Jazz great discusses music and politics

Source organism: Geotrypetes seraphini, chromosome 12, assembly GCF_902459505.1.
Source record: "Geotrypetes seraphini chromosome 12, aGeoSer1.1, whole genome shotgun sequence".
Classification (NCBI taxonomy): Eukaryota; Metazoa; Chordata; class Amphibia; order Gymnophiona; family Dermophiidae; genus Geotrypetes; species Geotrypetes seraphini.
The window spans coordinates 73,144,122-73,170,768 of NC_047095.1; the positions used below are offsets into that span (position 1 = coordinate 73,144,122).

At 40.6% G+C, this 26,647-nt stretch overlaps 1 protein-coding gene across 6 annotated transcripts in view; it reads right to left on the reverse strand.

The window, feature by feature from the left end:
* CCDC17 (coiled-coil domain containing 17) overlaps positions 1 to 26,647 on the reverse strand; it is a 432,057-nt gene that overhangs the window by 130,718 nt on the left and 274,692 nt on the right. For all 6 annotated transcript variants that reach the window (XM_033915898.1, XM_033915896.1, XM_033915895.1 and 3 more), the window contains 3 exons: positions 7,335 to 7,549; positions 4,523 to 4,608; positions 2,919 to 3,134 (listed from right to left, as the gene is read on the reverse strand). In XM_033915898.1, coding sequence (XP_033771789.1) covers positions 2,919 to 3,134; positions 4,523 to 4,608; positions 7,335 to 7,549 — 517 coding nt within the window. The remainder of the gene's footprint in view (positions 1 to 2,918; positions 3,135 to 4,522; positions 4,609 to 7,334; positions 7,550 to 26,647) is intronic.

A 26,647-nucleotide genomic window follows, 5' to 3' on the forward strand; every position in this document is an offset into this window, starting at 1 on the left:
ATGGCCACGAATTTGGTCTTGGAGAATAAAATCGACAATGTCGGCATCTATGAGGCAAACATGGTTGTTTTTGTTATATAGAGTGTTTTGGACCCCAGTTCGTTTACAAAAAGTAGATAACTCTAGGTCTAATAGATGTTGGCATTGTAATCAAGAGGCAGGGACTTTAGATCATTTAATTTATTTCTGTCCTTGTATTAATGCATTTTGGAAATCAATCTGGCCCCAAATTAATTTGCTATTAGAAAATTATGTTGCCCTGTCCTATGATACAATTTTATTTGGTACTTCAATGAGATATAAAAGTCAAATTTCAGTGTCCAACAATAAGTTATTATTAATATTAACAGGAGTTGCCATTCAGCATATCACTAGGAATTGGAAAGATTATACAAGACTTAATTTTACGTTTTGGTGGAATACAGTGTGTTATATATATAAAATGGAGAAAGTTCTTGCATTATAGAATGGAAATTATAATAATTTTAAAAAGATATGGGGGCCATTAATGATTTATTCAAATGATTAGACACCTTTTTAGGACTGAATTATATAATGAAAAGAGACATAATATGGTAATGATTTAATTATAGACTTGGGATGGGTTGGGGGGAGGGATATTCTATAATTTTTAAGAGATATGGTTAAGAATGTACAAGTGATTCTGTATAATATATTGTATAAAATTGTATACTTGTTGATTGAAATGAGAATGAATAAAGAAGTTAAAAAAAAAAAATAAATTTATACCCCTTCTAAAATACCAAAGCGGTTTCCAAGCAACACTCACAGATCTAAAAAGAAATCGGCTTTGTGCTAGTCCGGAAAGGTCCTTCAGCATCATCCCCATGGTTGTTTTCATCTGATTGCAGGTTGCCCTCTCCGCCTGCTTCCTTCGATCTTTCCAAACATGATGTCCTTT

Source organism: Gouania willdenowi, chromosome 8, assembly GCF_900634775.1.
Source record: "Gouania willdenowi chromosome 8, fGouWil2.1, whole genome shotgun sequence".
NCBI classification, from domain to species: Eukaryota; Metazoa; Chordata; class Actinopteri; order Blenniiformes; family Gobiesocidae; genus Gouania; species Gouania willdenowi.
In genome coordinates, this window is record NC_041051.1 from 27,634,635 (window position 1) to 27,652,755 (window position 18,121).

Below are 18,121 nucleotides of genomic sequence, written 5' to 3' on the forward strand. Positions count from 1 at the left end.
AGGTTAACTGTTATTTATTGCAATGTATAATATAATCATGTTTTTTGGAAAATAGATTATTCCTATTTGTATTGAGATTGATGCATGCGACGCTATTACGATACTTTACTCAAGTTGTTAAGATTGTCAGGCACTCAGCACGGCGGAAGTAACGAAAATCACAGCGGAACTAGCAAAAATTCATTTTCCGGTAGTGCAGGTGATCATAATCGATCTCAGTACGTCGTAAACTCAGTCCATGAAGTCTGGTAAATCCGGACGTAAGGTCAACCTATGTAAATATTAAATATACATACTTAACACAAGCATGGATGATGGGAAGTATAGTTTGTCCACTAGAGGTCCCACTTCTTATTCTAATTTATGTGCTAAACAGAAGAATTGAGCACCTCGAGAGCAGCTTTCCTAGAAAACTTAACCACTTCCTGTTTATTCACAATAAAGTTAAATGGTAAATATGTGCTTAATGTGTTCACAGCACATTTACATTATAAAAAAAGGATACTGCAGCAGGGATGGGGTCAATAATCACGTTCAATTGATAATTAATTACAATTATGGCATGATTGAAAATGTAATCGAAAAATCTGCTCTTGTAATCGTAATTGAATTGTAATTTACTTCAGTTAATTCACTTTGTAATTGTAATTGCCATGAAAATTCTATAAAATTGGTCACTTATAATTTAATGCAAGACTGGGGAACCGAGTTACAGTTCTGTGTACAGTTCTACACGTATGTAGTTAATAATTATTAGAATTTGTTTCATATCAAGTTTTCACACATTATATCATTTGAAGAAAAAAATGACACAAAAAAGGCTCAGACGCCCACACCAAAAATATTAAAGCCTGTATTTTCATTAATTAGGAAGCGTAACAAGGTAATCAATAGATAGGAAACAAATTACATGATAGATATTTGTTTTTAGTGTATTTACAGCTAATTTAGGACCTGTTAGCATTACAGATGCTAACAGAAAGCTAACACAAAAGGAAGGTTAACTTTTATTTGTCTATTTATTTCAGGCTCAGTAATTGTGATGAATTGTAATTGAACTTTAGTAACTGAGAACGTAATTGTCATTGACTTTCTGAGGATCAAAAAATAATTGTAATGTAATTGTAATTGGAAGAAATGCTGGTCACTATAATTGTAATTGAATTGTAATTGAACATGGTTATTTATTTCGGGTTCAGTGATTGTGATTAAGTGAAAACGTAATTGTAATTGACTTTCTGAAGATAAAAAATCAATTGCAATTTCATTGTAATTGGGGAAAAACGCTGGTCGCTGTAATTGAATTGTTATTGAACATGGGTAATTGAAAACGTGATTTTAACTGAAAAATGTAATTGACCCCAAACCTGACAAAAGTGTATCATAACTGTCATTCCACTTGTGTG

When Archie Shepp plays the saxophone, he keeps his eyes shut. The legendary musician cherishes every note played and knows very well how to deliver a magical jazz experience. Forty-two years have elapsed since Shepp first performed on stage after notable figures of the era’s politically fueled free-jazz scene singled out the aspiring jazz player, whose musicianship gradually matured as he played alongside jazz greats. The experience also made a huge artistic impact on Shepp, as did the social turbulence of the 1960s. Tinged by the fiery speeches of Martin Luther King and Malcolm X, Shepp’s compositions reflected the struggle of Afro-Americans for social justice and freedom. Local audiences have the opportunity to catch the jazz great on stage again at the capital’s Half Note Jazz Club (17 Trivonianou, Mets, tel 210.921.3310) a third time for a series of shows that began last Sunday and run through January 8. Despite his years, Shepp remains a prominent figure. Commenting on the artist on the occasion of the musician’s latest visit to Greece, Giorgos Haronitis, editor of the local Jazz & Jazz magazine, noted: «A representative of music and the fighting spirit of the 1960s, Archie Shepp uniquely combined his restless and explorative artistic nature with total respect for tradition. Which explains why he was the only free-jazz musician who faithfully followed the way of his forerunners, and whose saxophone sound drew life from, and highlighted his connection to, the sound of the blues and tradition. Since then until this very day, Shepp’s faith in jazz and Afro-American musical tradition has been his sole artistic goal, while his presence, both as a recording artist and performer, has proven his deep jazz roots – from blues to bebop, and gospel to song.» Interviewed recently by Kathimerini for these shows, Shepp preferred to focus on politics rather than music. «Simply being black is a political action,» which is even more apparent «when you’re a musician,» Shepp remarked with bittersweet humor. One of the few surviving members of that brilliant guild of jazz musicians of the ’60s, Shepp acknowledged the artistic importance of this cohesion, but avoided getting bogged down in nostalgia. «I don’t miss that period, when I could play alongside Coltrane. I’m comforted by the thought that I did meet such tremendous musicians. This is unimaginable wealth for me. I’m still learning from their compositions,» Shepp said. «They’re a reference point for my work. My music’s progressed since then and, thankfully, I’ve matured,» he added. Shepp, born in New York in 1937, expressed an interest in theater early on, and took lessons at Goddard College. While seeking work in the theatrical field, he began playing the saxophone and eventually proved a capable player. He was soon recruited by Cecil Taylor for a place in his combo and began impressing peers and audiences, becoming a fixture on the scene. John Coltrane helped the youngster record his debut album. He focused on free jazz to protest against the racism and social injustice suffered by Afro-Americans. Since 1974, Shepp has taught music as a professor at the University of Massachusetts but has remained an active stage performer. Just as tough Contrary to the widespread belief among jazz musicians, who contend that advanced technology, combined with the aggressive promotional methods of today, has simplified the prospects of success for aspiring artists, Shepp insists that breaking into the scene remains as challenging as ever. «Anybody who thinks that, nowadays, the road is lined with flowers for musicians is making a big mistake,» Shepp said. «Conditions are just as tough as they were when I was a youngster. Things are tougher for Afro-Americans. Some, like the Marsalis brothers, are making lots of money. Others, backed by music as their strength, are making film or television appearances to boost incomes. But most youngsters, as well as some established jazz musicians, are struggling to survive. I wouldn’t want to name names for you to have to believe me. Times are tough nowadays, both socially and economically.» Shepp did draw a line, however, between today’s jazz players and older figures. Contemporary performers, he asserted, are less gifted as composers. «If they were [as gifted], they wouldn’t keep opting to play Duke Ellington and other older figures. The repertoires of today’s younger musicians stretch back 40 years. These young kids definitely know how to play, but not how to write a melody as good as those of the jazz greats. They’re lacking in the generation of fresh ideas that can change music’s direction,» Shepp said. Since the year 1964, when Shepp released his first album, the music industry has changed dramatically. «Those with control in their hands nowadays are not the artists or composers, but the mass media giants and the critics,» Shepp noted. «Take jazz, for example, which was initiated by Afro-Americans. The only one left with power in this field is Quincy Jones. It’s like Spike Lee in film – he’s all alone.»  On politics Shepp admitted feeling disappointed by the contemporary era’s division between music and politics, unlike the turbulent ’60s. «We’re definitely not living in the era of the Black Panthers, or Malcolm X. Much has changed. Back then, Ornette Coleman, Cecil Taylor and numerous others wrote songs with political lyrics. The music was a response to social needs,» Shepp said. «Who can forget Coltrane’s ‘Alabama’? The problem is that, today, vision no longer exists to be expressed through music,» he added. Born and raised in New York City, Shepp was shocked by the September 11 attacks but said he felt understanding for the tragedy’s underlying message. Rather than attempt to comprehend the injustice of US foreign policy, Shepp argued, Americans have become more ethnocentric in their refusal to reconsider. «Lots of American Muslims and Arabs voted for Bush but now feel the racism on their skin,» said Shepp. The September 11 attacks have isolated Americans, made them more arrogant and self-centered, a position in which self-appraisal and objective thinking is impossible, Shepp contended during the interview. «They think that they have the right to intervene in the internal affairs of other countries and oust leaders of nations. Bush’s government is composed of born-again Christians, and they’re unbelievably conservative,» Shepp said. «I think that as more time goes by, many people in the USA and Europe are realizing Bush’s intentions and his faith in war and violence. It’s difficult, today, not to lose our trust in man and human moderation.» In spite of his age, Shepp has not lost the zeal of his youth for a world of greater justice. When he refers to Afro-Americans, Shepp calls them «my people.» The musician did not refrain from venting anger and frustration against President Bush’s administration. «Racism has not left us. Simply, instead of being directed against Afro-Americans, it is directed against all underprivileged classes,» declared Shepp. «Nowadays, racism is not just social, but economic. Do you know how many homeless and poor people exist in the USA? Black communities are crippled by drugs, violence, gangs, poverty, and lack of education. Today’s ghettos include not only blacks, but all races. All the poor people are trapped in there,» he added. Casting his mind back to his own days of deprivation, Shepp recalls turning to music for solace. «When I was a youngster, I saw music as a remedy, the only cure, and I followed where it led. Music is a natural thing for blacks. Celebration, song, and dance – it’s in our genes. When you’ve got nothing else left, and it’s all you can do, you celebrate to get through,» Shepp said. On the other hand, being Afro-American, Shepp said, inevitably puts the individual in an inferior social position, which, ultimately, makes ignoring politics impossible. «We can’t afford to be indifferent,» said Shepp. «Our future depends on how politically sensitized we are.»  (This interview was translated from the original Greek text.)